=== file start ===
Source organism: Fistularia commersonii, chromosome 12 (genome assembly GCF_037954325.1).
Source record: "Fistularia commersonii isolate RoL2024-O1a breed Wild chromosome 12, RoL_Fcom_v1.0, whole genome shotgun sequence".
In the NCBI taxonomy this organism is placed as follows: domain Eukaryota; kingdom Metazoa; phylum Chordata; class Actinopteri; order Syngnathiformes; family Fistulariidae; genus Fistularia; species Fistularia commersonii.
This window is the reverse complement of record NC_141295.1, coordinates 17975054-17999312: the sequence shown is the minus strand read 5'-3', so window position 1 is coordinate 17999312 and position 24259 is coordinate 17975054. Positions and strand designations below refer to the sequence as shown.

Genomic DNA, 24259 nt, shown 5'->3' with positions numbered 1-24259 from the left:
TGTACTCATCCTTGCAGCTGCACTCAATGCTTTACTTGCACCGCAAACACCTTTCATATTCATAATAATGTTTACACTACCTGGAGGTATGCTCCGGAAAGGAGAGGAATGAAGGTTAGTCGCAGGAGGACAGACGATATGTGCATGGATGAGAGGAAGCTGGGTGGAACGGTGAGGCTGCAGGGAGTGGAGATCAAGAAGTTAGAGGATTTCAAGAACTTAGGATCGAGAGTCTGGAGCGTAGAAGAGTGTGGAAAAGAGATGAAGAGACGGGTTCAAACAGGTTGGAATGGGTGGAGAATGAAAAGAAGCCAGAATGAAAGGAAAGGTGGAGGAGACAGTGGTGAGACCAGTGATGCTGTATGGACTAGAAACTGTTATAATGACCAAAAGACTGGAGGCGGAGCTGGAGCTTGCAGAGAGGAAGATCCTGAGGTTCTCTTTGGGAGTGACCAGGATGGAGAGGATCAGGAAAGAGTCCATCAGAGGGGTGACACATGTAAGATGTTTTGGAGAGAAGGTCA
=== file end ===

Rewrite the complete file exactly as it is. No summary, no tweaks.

Source organism: Fistularia commersonii, chromosome 12 (genome assembly GCF_037954325.1).
Source record: "Fistularia commersonii isolate RoL2024-O1a breed Wild chromosome 12, RoL_Fcom_v1.0, whole genome shotgun sequence".
In the NCBI taxonomy this organism is placed as follows: domain Eukaryota; kingdom Metazoa; phylum Chordata; class Actinopteri; order Syngnathiformes; family Fistulariidae; genus Fistularia; species Fistularia commersonii.
This window is the reverse complement of record NC_141295.1, coordinates 17975054-17999312: the sequence shown is the minus strand read 5'-3', so window position 1 is coordinate 17999312 and position 24259 is coordinate 17975054. Positions and strand designations below refer to the sequence as shown.

Genomic DNA, 24259 nt, shown 5'->3' with positions numbered 1-24259 from the left:
TGTACTCATCCTTGCAGCTGCACTCAATGCTTTACTTGCACCGCAAACACCTTTCATATTCATAATAATGTTTACACTACCTGGAGGTATGCTCCGGAAAGGAGAGGAATGAAGGTTAGTCGCAGGAGGACAGACGATATGTGCATGGATGAGAGGAAGCTGGGTGGAACGGTGAGGCTGCAGGGAGTGGAGATCAAGAAGTTAGAGGATTTCAAGAACTTAGGATCGAGAGTCTGGAGCGTAGAAGAGTGTGGAAAAGAGATGAAGAGACGGGTTCAAACAGGTTGGAATGGGTGGAGAATGAAAAGAAGCCAGAATGAAAGGAAAGGTGGAGGAGACAGTGGTGAGACCAGTGATGCTGTATGGACTAGAAACTGTTATAATGACCAAAAGACTGGAGGCGGAGCTGGAGCTTGCAGAGAGGAAGATCCTGAGGTTCTCTTTGGGAGTGACCAGGATGGAGAGGATCAGGAAAGAGTCCATCAGAGGGGTGACACATGTAAGATGTTTTGGAGAGAAGGTCA